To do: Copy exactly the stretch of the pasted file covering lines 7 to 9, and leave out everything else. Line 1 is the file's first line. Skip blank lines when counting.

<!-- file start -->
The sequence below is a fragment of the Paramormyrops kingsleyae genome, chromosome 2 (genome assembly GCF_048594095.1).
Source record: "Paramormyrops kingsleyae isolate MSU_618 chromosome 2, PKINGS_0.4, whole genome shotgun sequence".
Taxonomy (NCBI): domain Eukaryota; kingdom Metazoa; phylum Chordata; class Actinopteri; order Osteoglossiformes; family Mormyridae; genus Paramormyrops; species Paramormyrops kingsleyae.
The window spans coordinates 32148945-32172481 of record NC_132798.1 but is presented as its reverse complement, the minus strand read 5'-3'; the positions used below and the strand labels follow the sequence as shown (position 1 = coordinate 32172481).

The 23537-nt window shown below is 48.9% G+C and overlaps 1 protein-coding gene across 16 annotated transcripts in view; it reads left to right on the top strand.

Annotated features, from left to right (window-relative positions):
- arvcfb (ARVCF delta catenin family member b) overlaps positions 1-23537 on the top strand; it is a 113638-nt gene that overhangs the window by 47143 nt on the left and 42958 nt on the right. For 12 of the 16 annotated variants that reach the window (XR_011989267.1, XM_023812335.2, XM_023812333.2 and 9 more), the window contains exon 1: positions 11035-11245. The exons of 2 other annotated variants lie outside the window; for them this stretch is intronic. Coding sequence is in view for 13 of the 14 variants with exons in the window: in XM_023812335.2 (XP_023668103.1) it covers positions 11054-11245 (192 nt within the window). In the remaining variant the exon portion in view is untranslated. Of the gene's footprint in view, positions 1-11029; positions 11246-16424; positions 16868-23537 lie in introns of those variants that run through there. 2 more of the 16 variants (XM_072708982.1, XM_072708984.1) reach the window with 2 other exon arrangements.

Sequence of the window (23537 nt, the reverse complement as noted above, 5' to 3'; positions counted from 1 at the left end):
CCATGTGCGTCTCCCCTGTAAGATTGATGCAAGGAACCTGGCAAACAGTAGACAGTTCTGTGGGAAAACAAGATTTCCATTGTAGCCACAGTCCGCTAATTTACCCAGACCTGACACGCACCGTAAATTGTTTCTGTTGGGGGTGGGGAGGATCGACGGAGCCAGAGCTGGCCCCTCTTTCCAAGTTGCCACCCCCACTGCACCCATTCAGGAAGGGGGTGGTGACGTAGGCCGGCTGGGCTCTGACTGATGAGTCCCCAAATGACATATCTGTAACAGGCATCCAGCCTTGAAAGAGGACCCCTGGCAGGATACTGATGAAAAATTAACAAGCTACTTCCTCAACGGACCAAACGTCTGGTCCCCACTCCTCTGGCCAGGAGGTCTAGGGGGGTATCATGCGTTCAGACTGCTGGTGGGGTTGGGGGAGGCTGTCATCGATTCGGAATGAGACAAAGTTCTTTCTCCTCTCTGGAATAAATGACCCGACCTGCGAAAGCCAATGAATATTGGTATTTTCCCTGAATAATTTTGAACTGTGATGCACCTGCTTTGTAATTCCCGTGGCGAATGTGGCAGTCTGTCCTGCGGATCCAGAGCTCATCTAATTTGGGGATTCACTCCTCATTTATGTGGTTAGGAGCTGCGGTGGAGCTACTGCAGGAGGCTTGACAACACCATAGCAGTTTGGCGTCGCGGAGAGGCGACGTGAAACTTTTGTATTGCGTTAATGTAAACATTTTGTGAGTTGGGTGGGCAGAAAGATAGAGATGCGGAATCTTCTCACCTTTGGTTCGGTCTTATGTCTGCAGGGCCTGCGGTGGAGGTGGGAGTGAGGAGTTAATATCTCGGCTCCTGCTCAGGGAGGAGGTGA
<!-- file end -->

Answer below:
- arvcfb (ARVCF delta catenin family member b) overlaps positions 1-23537 on the top strand; it is a 113638-nt gene that overhangs the window by 47143 nt on the left and 42958 nt on the right. For 12 of the 16 annotated variants that reach the window (XR_011989267.1, XM_023812335.2, XM_023812333.2 and 9 more), the window contains exon 1: positions 11035-11245. The exons of 2 other annotated variants lie outside the window; for them this stretch is intronic. Coding sequence is in view for 13 of the 14 variants with exons in the window: in XM_023812335.2 (XP_023668103.1) it covers positions 11054-11245 (192 nt within the window). In the remaining variant the exon portion in view is untranslated. Of the gene's footprint in view, positions 1-11029; positions 11246-16424; positions 16868-23537 lie in introns of those variants that run through there. 2 more of the 16 variants (XM_072708982.1, XM_072708984.1) reach the window with 2 other exon arrangements.

Sequence of the window (23537 nt, the reverse complement as noted above, 5' to 3'; positions counted from 1 at the left end):
CCATGTGCGTCTCCCCTGTAAGATTGATGCAAGGAACCTGGCAAACAGTAGACAGTTCTGTGGGAAAACAAGATTTCCATTGTAGCCACAGTCCGCTAATTTACCCAGACCTGACACGCACCGTAAATTGTTTCTGTTGGGGGTGGGGAGGATCGACGGAGCCAGAGCTGGCCCCTCTTTCCAAGTTGCCACCCCCACTGCACCCATTCAGGAAGGGGGTGGTGACGTAGGCCGGCTGGGCTCTGACTGATGAGTCCCCAAATGACATATCTGTAACAGGCATCCAGCCTTGAAAGAGGACCCCTGGCAGGATACTGATGAAAAATTAACAAGCTACTTCCTCAACGGACCAAACGTCTGGTCCCCACTCCTCTGGCCAGGAGGTCTAGGGGGGTATCATGCGTTCAGACTGCTGGTGGGGTTGGGGGAGGCTGTCATCGATTCGGAATGAGACAAAGTTCTTTCTCCTCTCTGGAATAAATGACCCGACCTGCGAAAGCCAATGAATATTGGTATTTTCCCTGAATAATTTTGAACTGTGATGCACCTGCTTTGTAATTCCCGTGGCGAATGTGGCAGTCTGTCCTGCGGATCCAGAGCTCATCTAATTTGGGGATTCACTCCTCATTTATGTGGTTAGGAGCTGCGGTGGAGCTACTGCAGGAGGCTTGACAACACCATAGCAGTTTGGCGTCGCGGAGAGGCGACGTGAAACTTTTGTATTGCGTTAATGTAAACATTTTGTGAGTTGGGTGGGCAGAAAGATAGAGATGCGGAATCTTCTCACCTTTGGTTCGGTCTTATGTCTGCAGGGCCTGCGGTGGAGGTGGGAGTGAGGAGTTAATATCTCGGCTCCTGCTCAGGGAGGAGGTGA